By Tom Bradley

Scott and I met with a client recently who owns a number of commercial buildings. He was telling us a story about his first purchase in the early 1980’s. Along with a few partners, he bought a building at a fraction of its value (in his opinion), but had to finance it with a 19% mortgage. Needless to say, they paid down the mortgage as quickly as they could. Looking back, it was a time of cheap assets and expensive financing.

I can’t help but contrast his story to the situation today, where real estate of all types is in high demand. There are no deals to be had, and certainly no distress sales. Indeed, capitalization rates have followed interest rates down to unprecedented levels (i.e. valuations have moved up). And today, buyers aren’t in a hurry to pay down debt, so profits can be used to fund more purchases. In other words, we’re in a period that’s exactly the opposite of the early 1980’s – expensive assets, cheap financing.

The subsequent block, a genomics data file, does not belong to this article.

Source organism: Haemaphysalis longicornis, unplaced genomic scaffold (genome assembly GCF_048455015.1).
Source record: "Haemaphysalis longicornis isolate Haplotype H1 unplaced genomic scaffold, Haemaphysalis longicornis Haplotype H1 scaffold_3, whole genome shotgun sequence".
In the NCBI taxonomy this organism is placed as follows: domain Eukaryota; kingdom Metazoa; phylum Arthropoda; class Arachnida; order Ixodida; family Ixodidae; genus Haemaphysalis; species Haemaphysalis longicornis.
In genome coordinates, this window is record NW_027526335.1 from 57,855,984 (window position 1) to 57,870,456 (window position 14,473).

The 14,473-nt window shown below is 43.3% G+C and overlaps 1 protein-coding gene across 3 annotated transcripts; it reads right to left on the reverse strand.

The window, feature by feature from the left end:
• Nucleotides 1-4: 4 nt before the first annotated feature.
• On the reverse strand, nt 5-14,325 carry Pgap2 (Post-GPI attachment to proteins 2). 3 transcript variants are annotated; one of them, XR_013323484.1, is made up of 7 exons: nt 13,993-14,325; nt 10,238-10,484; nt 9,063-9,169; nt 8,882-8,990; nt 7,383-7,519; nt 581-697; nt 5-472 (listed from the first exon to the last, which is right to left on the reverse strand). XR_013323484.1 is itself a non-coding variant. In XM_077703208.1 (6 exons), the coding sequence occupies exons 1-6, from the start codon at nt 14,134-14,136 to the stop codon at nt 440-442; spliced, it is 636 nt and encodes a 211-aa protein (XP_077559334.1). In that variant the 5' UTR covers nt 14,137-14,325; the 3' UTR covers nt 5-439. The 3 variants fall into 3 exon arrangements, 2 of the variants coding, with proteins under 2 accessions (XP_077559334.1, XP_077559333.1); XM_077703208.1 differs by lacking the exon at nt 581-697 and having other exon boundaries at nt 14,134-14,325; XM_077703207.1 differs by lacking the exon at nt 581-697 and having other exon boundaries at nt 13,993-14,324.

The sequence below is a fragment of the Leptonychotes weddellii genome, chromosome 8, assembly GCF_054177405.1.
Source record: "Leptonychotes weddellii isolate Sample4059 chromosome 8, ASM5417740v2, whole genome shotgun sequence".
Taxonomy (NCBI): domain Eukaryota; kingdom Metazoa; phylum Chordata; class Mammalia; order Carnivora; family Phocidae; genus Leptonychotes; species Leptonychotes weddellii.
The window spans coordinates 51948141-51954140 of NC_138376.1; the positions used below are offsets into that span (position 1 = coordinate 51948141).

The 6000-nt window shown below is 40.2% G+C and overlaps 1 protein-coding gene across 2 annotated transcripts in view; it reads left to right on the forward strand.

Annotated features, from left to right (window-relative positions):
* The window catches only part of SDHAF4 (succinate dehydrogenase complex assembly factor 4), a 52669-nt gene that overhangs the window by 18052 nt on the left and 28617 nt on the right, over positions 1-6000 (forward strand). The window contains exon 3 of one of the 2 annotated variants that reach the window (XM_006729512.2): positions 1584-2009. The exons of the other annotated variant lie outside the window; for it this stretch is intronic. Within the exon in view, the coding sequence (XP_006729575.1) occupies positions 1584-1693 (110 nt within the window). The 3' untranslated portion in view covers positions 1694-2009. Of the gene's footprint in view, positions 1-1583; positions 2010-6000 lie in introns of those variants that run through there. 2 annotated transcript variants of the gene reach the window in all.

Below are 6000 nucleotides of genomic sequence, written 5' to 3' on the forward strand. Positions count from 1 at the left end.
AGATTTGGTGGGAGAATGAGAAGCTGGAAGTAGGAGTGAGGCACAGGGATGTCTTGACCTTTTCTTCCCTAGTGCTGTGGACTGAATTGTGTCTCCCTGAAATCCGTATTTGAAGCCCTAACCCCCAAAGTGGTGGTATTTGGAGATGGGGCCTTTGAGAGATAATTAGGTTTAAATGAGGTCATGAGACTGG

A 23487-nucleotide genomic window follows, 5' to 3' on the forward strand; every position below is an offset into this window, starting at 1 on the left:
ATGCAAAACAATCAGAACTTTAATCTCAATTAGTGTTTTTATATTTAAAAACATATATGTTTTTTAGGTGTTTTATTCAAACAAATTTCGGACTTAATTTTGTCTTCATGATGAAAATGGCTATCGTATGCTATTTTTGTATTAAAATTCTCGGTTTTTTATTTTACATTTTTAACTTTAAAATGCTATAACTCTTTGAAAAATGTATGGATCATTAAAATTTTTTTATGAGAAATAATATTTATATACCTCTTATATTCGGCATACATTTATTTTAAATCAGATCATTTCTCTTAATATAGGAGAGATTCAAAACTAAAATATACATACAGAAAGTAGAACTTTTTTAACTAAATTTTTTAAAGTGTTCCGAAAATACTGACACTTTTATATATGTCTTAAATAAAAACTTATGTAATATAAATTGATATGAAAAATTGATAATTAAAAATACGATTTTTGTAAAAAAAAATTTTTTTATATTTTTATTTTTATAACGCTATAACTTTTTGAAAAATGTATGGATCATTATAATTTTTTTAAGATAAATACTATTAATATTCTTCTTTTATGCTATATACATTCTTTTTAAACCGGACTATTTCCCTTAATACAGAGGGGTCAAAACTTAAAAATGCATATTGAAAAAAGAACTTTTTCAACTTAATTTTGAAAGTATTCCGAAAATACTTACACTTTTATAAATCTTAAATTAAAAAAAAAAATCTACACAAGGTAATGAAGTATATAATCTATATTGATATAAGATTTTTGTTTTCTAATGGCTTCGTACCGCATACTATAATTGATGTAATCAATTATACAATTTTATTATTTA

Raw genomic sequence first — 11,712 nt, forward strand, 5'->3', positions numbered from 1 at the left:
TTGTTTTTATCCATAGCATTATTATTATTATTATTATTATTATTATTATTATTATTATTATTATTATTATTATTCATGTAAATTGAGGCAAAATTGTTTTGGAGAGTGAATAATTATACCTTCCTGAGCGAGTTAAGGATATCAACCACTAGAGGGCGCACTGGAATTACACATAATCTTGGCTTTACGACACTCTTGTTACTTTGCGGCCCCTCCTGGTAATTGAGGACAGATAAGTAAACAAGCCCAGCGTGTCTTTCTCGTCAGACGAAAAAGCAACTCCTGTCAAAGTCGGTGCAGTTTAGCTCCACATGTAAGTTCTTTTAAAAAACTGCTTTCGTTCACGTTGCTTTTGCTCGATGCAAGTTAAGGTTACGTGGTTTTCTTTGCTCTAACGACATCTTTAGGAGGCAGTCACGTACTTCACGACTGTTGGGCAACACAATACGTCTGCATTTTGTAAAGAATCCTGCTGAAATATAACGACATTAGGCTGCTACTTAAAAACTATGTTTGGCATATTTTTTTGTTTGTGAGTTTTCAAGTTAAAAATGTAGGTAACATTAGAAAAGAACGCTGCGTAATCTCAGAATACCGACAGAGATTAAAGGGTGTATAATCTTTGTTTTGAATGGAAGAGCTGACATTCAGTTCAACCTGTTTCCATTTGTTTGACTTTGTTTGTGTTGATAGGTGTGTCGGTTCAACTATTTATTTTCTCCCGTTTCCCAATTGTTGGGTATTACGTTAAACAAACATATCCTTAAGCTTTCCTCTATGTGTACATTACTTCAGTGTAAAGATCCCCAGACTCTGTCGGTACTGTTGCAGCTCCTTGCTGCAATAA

What concerns me about the current situation (and why I’m so cautious about real estate in general), it that the cheap part of the equation (borrowing rates) is transitory, as our client gladly found out, while the price paid is permanent. That’s a combination I like to avoid.

(Note: I suspect the buyers who are driving our summer surge in home sales are pursuing this combination vigorously. As least some of them have been motivated by a guaranteed mortgage rate that pre-dates the increases in June.)